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‘I would like to be known as someone who didn’t just sit to lament’

By Ijeoma Thomas-Odia
25 June 2022   |   3:54 am
Growing up was fun for me. I used to be in a dance group and that has helped me to be confident; I went for shows, appeared in music videos.


Adedokun Helen Temitope is a media entrepreneur. She graduated from the Nigerian Institute of Journalism (NIJ) in Lagos, where she obtained a HND. She also holds certifications from Federal Radio Corporation of Nigeria (FRCN) in presentation and production.

She started out with Hat Regeancy, a branding company with specialty in photography. This led her to starting out a podcast, Memoir of a Naija Girl (MOANG), which focuses on dissecting issues in society. Now, in its 6th season, she tells IJEOMA THOMAS-ODIA about her experience on the job, successes recorded creating content and her drive.

Share with us your growing up and the impact it has played in your personality?
Growing up was fun for me. I used to be in a dance group and that has helped me to be confident; I went for shows, appeared in music videos. Naturally, I am an introvert, but my childhood experiences sort of brought out my fun and extrovert side, which I actually find amusing.

How has your educational background shaped you?
My educational background is all in media. Education is something I do not joke with and I am one who would like to always learn, so I might add few more degrees and certification. I am proud of my educational achievements and I won’t stop learning.

What informed Hat Regeancy and what has it been like running the business?
Hat Regeancy is my baby. When I was at NIJ, I sold artworks; from giving few pieces out just to get referrals to actually getting clients. The ‘Hat’ in Hat Regeancy is my initials (Helen Adedokun Temitope). After my HND, I started photography, branding and started to build exhibition stands for companies. I’m someone who doesn’t know how to stop; I take and own every opportunity that comes my way, so my business, Hat Regeancy, is still a baby that I will always nurture.

Tell us about your podcast, what is it all about?
Memoir of a Naija Girl is a podcast where we have tough conversations on delicate subjects and issues that people normally wouldn’t talk about. It’s a podcast that will trigger something in you. There is no way you will listen to my podcast without finding something for you. There is something for everyone – political discussions, health, entertainment, law, societal ills and more.

What really inspired your podcast?
My original plan was to start a travel podcast for which I already had a name and logo, but COVID-19 happened and that idea had to be shelved. It was during the stay-at-home period that I changed my podcast idea and knew I wanted to do more than just document my travel experiences. That was how MOANG was born.

It’s your sixth season now, how has the journey been and what sets this season apart?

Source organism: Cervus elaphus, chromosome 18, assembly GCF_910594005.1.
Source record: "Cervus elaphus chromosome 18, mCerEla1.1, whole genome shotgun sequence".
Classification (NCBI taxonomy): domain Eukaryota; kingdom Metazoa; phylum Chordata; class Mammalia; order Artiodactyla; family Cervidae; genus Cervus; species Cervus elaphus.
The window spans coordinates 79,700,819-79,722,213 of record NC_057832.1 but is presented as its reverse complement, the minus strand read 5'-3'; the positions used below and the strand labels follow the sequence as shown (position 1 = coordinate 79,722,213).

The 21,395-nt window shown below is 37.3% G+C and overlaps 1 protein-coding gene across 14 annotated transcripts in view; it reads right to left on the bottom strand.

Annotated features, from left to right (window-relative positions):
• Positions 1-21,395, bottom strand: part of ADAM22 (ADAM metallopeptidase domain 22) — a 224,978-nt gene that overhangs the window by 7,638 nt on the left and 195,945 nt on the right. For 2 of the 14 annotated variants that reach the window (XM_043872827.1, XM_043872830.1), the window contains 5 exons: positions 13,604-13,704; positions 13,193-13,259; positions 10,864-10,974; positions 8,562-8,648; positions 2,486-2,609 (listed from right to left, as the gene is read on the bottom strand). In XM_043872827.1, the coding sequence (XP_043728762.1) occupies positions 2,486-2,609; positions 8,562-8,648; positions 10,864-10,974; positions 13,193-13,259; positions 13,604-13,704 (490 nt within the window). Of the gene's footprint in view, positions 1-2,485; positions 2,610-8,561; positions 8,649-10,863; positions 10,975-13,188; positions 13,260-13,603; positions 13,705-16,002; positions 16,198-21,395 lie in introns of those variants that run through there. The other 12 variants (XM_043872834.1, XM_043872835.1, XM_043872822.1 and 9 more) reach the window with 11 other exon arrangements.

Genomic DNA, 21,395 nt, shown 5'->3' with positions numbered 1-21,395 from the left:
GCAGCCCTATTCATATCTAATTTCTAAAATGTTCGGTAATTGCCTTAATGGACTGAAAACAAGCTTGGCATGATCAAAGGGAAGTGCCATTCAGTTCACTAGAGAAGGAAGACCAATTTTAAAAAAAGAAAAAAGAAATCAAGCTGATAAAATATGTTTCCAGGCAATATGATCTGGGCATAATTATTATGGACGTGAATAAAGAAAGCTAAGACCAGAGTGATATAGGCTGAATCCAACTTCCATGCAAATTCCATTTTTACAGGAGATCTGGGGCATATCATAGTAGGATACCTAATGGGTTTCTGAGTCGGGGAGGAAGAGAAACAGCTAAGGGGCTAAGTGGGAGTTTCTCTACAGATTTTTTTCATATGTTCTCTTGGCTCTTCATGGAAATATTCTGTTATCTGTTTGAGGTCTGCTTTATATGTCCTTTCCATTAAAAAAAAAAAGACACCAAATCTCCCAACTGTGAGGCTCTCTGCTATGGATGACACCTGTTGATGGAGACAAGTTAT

The journey is actually one we continue to navigate, as we haven’t figured everything out, but we consistently drop exciting episodes. Talking about issues that people don’t often talk about from rape weaponisation to postpartum depression, retirement/pension plan, music law and more, we have over 60 episodes. More than ever, we want to do more; to educate, entertain and inform.

It’s funny how one would think you know everything until you figure you don’t. Even as a host and executive producer of this show, I have learnt a lot. This Season six is different as we have more thrilling episodes. This is the first time we feel it’s right to turn the volume up a bit with some of the issues we’ll cover during the season and that’s the difference.

What has kept you going in your work?
It would be realistic to say money. As much as money is actually important to fuel dreams, I am passionate about my work. My podcast, for example, we all know journalists don’t make so much money, so to do your job right, you have to be passionate about it. You can’t be empathetic if all you think about is money. I’d say passion has kept me going in my work and I would like to be known as someone who didn’t just sit to lament but did something with her voice and platform.

Are there challenges so far? How do you deal with them?
Getting a guest for my podcast is a major challenge, besides accessing perfect guests when you have a brilliant topic is actually tough. My podcast got a really nice trailer that says, ‘in Nigeria, you have to know someone who knows someone and that person has to be the friend of another.’

Another thing is getting investors or advertisers. Content creators who aren’t doing funny contents are not likely to be everywhere. People like funny content so much that they aren’t interested in listening to podcasts or content that talk about their struggles. People shy away from their problems, so it’s a challenge.

Who do you look up to in the industry?
I’m a fan of journalists who are putting in the work by reporting credible news.

What is your life mantra?
Live your life and be kind while at it.